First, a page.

Development of proposed new park on Red Mill Pond could include public access to the pond and River Raisin

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An old sign from a bankrupt housing project on Red Mill Pond, located off Bishop Reed Drive, lies near the site of a proposed county park where a public access would be constructed. Photo by Mickey Alvarado.

If everything progresses in a direction that Lenawee County Drain Commissioner Stephen May hopes they might, a small public park could be developed to access Red Mill Pond and bring an added benefit — eligibility to apply for grants. And the Lenawee County Drain Commission has been looking into grants to help fund an estimated $315,000 in repairs and maintenance for the Red Mill Pond Dam to help defray costs that those in the assessment district would have to shoulder.

“Part of the criteria that is looked at when we apply for these grants is public access, which gets a higher ranking during consideration,” said May, who has recently made contact with Paul Yauk with the Michigan Department of Natural Resources’ (DNR) real estate division. “They are working on what they call the Blue Water Trails system that provides shoreline access for fishing, canoeing and kayaking along bodies of water,” May said.

May and the DNR officials identified approximately two acres behind the Masonic building on Bishop Reed Drive that could potentially provide some public access to the pond. “Potentially, if public access is secured, it would be the DNR that would purchase it,” said May. “They like local participation, whether it’s city or private.”

He said the idea was proposed to the Lenawee County Park Commission to consider being a part of the project. There is no DNR money for improvements, so the land would at first be limited in terms of what would be there, but May said once there is public access, grant funds exist for such things.

“This is all still in the preliminary stages, but the DNR has met with the property’s owner, the K-West Group,” said May. K-West did infrastructure work for the proposed Red Mill Pond Development prior to foreclosure on the property. The company was awarded property in a court settlement that followed. May estimates that there is approximately 35 to 39 acres along the shoreline, but said the parcel being proposed for public access has the best slope to the water where some areas are higher.

“The DNR Real Estate Division is currently negotiating with the owner, and we’re out of that loop,” said May. “But we’re keeping our fingers crossed that it will work out.”

Key to the acquisition would be the benefit of the higher ranking on the grant applications. May said the state has a grant program with a total of approximately $350,000 in it, and the Drain Commission has applied for approximately $100,000 in funding. In a second grant, a fish passage grant, another $100,000 has been applied for. Both grants will be considered in 2014.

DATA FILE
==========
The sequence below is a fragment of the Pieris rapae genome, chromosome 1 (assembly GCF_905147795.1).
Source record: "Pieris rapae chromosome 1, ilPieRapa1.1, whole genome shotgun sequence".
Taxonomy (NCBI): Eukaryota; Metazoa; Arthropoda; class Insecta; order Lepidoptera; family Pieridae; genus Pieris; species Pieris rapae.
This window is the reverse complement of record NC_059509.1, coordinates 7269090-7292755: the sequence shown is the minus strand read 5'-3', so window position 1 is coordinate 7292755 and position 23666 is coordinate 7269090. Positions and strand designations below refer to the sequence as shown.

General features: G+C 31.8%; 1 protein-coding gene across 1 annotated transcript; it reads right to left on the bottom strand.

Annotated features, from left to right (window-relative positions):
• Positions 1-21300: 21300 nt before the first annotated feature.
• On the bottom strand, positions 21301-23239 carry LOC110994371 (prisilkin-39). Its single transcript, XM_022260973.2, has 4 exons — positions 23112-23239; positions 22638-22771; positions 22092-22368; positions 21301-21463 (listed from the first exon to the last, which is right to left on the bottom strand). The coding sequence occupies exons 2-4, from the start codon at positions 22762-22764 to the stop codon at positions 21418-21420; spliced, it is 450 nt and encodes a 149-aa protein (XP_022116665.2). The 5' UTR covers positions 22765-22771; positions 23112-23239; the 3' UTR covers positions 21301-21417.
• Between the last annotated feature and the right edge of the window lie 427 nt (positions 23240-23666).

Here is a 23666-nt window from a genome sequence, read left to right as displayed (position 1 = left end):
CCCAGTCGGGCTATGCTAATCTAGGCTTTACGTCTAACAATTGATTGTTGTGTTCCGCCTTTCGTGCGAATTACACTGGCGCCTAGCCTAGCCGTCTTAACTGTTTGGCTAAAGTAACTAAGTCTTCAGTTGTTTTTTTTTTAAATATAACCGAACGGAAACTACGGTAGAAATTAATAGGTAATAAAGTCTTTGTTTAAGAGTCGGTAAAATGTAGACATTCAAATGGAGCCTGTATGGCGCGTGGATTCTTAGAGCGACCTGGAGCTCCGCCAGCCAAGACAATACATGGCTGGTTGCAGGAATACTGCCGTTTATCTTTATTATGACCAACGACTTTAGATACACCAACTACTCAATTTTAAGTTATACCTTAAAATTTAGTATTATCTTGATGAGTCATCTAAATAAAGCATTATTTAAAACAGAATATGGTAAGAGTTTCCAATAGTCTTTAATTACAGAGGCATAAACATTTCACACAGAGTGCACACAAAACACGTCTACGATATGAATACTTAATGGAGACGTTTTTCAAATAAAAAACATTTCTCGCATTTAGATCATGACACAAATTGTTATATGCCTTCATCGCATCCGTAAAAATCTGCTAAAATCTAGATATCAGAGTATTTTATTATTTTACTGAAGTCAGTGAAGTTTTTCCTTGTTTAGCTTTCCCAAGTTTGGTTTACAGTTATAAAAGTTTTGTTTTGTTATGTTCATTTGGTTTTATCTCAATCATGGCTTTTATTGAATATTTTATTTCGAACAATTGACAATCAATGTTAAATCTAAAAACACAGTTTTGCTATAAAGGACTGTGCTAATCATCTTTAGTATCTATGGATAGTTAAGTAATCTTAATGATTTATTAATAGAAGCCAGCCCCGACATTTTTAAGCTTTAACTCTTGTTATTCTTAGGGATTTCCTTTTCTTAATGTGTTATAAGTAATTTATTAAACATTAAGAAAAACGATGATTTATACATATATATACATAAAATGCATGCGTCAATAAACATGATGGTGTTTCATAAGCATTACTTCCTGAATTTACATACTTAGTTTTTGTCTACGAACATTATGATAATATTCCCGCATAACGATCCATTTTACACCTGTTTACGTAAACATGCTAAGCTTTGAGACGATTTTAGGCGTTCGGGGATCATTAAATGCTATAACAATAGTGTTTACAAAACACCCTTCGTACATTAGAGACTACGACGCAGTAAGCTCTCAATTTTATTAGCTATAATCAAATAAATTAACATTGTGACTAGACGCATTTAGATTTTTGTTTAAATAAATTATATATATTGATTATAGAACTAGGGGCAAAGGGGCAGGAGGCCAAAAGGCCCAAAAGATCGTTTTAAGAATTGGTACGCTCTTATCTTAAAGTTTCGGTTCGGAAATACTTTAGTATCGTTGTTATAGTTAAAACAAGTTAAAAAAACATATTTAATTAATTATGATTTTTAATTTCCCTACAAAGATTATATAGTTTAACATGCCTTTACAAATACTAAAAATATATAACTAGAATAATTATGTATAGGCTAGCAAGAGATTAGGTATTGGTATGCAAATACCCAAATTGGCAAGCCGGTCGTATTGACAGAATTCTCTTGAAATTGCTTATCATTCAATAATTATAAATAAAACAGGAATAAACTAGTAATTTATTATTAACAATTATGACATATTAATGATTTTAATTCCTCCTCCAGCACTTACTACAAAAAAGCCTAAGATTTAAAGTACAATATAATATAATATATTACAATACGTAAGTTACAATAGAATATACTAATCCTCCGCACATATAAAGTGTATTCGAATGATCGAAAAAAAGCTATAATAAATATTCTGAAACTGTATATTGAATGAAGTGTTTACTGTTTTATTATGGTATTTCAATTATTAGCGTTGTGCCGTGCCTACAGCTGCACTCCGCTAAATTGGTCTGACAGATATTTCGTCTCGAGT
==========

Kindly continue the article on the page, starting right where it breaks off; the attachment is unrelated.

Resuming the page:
“If both grants come together, we have a great opportunity to lower costs for the district and provide access as well,” May said. “But they are very competitive grants.”

Tecumseh City Manager Kevin Welch said the city was asked if they would have any objection if a public access site could be made possible on the waterway.

“My understanding is the DNR is interested in a piece of land where they would create a boat launch,” he said. “We responded that we wouldn’t oppose that as long as the residents on the pond are okay with it and understand fully what it means to have public access to the pond.”

May said a meeting of key players was recently held and approximately half the attendees were property owners around Red Mill Pond. “They were unanimous that we should do this,” he said. “Red Mill Pond is not exclusive and public access would generate more people using it as well as some economies with people coming into Tecumseh to buy gas and food and visit the city. If this all came together it would be a very, very good project. The bottom line is this area is the River Raisin impounded by a dam, so we’re hoping things come together for everyone.”

A team of engineers from Fishback, Thompson, Carr and Huber of Grand Rapids inspected the dam this fall, and May said Drain Commission officials have been going through preliminary information with the company.

“There are no major deficiencies or repairs needed at the site beyond what we expected,” he said. “We now have a little better idea of how we’re going to move forward with our final design.” Some gates thought previously not to be operational actually were functional. “Underwater, everything seemed solid — the foundation and walls. Most of the work will be above the water level, such as the catwalk and a new stop-log that’s used to raise and lower the dam.”

May said that $315,000 is “still the number we’re shooting for,” but once a final design comes together using the information from the inspection, a cost evaluation will be conducted on the scope of the work and a budget developed. Then the project would go out to bid, when numbers would be more clear. He expects bids to go out in late spring or early fall of 2014. The state permit for the drawdown doesn’t allow a drawdown until October 1.

“That makes it a late construction season, but we should have everything in place before that and be ready to start the first of October,” he said. “We now have a five-year permit, which gives us some flexibility. We didn’t want to do a hurry-up job this year, and the state said it was okay as long as there is an operator and it’s not falling apart. We own it now and we operate it. So that bought us a little more time. We’re hopeful now on the second round for the grants.”




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